Daniel Clayton’s law enforcement license suspended
A Clay County Circuit Court judge has upheld the suspension of the peace officer’s license of Daniel Clayton, the controversial police chief who served the Village of Ferrelview.
Last fall, Sandra Karsten, director of the Department of Public Safety, issued her decision to suspend Clayton’s law enforcement license for one year. Clayton then filed for a judicial review of the matter and asked the judge to “set aside and hold for naught” his suspension. But in a ruling filed July 14 and posted on Casenet on July 20, Clay County Judge Janet Sutton denied Clayton’s appeal and upheld the ruling of the Department of Public Safety.
The ruling means Clayton has to comply with the suspension and all of its requirements before becoming eligible for reinstatement.
In addition to the one year suspension, if/when his license is reinstated, Clayton, age 35, will have to serve a five year probationary period with many conditions placed upon him and his law enforcement license, according to the ruling handed down by director of the department of public safety.
Phil Gilliam, chairman of the Village of Ferrelview Board of Trustees, did not respond to multiple voicemails and emails seeking comment on the outcome and questions about Clayton’s current employment status, if any, at the village.
Last fall after Clayton’s suspension was announced by the state, Gilliam told The Landmark that Clayton had requested and received a leave of absence from the village.
In September, Gilliam told The Landmark that the board had approved Clayton’s request for a leave of absence, and “will not be taking any further action regarding his employment until such time as the process has reached its conclusion. This has been and continues to be where the board stands on this matter.”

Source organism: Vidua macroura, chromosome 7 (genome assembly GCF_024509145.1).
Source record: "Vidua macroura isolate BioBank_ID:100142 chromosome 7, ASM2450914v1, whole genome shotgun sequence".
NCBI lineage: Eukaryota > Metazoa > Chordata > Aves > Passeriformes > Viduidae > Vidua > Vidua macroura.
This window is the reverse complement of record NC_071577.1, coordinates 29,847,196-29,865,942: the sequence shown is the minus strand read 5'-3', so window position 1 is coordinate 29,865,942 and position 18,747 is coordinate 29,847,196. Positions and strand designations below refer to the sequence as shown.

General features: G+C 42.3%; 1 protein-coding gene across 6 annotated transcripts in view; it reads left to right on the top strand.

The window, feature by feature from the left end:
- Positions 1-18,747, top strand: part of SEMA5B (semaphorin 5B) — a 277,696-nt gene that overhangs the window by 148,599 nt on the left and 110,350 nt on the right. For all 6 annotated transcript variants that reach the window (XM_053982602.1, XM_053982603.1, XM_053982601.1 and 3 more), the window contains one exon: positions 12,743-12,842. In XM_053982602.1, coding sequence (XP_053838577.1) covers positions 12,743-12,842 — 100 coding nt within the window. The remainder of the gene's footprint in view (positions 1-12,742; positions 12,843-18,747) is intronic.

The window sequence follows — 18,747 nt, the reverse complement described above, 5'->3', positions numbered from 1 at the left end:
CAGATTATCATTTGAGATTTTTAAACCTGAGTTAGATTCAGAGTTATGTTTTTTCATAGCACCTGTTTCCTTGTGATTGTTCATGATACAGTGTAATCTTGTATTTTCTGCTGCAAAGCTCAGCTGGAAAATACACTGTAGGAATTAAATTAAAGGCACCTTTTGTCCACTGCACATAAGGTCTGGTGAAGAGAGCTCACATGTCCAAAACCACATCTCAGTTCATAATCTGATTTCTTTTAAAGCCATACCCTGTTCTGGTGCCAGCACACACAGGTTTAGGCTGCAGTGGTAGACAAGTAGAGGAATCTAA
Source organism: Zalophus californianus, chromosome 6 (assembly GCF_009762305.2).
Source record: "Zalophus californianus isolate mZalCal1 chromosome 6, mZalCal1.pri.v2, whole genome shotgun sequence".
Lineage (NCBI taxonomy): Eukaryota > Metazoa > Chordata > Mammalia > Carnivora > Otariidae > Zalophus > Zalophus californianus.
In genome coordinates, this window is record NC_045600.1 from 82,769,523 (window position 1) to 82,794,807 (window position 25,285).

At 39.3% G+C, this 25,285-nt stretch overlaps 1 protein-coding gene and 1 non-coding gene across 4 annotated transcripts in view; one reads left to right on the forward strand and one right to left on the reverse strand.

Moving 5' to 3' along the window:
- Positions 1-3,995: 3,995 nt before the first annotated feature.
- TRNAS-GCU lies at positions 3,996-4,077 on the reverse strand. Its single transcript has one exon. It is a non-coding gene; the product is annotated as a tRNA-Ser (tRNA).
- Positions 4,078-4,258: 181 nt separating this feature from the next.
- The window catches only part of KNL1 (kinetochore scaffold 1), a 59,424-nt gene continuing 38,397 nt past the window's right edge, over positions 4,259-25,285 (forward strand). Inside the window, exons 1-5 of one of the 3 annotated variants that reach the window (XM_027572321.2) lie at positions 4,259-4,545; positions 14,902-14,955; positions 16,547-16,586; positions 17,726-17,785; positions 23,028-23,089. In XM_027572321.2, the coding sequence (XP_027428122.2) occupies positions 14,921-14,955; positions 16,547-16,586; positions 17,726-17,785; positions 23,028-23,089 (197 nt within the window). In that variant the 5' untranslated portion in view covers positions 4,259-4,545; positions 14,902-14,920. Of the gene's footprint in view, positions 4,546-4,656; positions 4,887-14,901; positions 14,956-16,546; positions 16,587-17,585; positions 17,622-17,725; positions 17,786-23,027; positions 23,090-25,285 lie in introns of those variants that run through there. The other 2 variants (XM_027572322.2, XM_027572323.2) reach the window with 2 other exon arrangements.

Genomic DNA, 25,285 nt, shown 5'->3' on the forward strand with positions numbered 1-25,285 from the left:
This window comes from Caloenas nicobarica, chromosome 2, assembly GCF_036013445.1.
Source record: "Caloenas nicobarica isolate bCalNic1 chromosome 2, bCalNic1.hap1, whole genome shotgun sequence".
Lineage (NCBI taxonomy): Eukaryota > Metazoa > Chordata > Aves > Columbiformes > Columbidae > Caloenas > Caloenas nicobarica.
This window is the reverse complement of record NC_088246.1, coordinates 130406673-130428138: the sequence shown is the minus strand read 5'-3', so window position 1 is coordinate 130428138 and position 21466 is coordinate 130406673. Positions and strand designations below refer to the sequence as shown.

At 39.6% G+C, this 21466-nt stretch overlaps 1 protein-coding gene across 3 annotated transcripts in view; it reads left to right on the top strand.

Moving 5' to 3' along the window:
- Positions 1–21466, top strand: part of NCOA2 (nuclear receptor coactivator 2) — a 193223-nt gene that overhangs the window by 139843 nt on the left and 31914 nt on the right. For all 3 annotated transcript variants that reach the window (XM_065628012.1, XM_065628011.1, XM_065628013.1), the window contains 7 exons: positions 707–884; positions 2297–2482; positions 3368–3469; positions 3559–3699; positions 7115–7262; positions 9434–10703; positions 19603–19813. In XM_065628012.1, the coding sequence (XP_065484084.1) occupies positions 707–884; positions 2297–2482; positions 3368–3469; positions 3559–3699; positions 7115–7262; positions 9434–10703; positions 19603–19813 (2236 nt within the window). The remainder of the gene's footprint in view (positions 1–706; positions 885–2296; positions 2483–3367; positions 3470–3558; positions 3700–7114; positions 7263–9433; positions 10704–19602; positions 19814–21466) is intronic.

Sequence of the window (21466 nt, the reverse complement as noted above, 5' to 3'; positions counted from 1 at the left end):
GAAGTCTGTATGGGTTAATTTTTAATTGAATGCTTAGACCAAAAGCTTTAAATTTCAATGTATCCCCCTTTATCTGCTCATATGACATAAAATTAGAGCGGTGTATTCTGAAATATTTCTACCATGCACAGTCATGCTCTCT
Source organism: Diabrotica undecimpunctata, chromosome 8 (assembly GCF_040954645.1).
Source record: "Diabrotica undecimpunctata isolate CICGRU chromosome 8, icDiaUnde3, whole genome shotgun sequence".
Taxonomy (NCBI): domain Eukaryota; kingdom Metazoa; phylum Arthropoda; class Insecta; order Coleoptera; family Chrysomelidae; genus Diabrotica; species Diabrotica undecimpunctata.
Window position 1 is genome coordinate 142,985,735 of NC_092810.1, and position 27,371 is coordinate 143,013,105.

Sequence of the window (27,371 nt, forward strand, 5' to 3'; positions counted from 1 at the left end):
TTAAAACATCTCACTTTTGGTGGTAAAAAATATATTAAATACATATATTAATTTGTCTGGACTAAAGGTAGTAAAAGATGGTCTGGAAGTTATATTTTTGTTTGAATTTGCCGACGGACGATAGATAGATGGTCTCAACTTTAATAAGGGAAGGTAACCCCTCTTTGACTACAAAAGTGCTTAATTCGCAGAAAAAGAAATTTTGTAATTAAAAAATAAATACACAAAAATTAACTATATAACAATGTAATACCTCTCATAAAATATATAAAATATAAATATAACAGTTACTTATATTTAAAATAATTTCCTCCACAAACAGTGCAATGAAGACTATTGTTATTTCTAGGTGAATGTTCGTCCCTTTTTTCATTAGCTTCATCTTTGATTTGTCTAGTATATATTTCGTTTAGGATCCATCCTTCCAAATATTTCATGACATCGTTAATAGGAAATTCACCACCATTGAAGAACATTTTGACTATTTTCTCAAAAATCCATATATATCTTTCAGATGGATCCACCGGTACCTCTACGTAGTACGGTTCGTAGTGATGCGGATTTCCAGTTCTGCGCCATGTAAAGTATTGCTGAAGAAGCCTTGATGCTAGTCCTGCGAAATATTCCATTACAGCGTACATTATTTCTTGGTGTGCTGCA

The Village of Ferrelview’s web site currently lists Mathew Baker as police chief for the village.
Minutes from a Feb. 25 meeting of the board of trustees lists Daniel Clayton as “village staff.” The village attorney was present at that meeting, and another attorney was listed as being in the audience. The meeting then went into closed session, and it’s possible Clayton’s status was a topic in that closed session. Minutes from that closed session have not yet been obtained by the newspaper.
Clayton’s suspension came after the state’s Administrative Hearing Commission determined he should be disciplined for tampering with a public record.
Three years ago, Clayton left two citations at the door of a woman who was a passenger in a car he had pulled over more than a week earlier. The citations, which were for failing to obey a lawful order and resisting arrest, said the woman refused to sign the tickets.
But the state determined the woman was never given the chance to sign the paperwork, and that Clayton had backdated the citations to nine days earlier.
The state found that not only were the documents inaccurate “but that the inaccuracy was intentionally done with the intent to mislead the reader,” according to the court ruling.
Clayton’s actions and behaviors as police chief at Ferrelview, an incorporated village located east of KCI Airport with a population of about 450 people, have been controversial for the past several years. There have been multiple complaints among some Ferrelview residents-and some non-residents who had interactions with him-that Clayton acted in an over-aggressive manner. At least one lawsuit accused him of false imprisonment.
Earlier complaints filed with the state accused Clayton of excessive use of force, assault and a pat-down described in allegations as “sexually aggressive.” Those accusations were either later dismissed or not set out in amended complaints.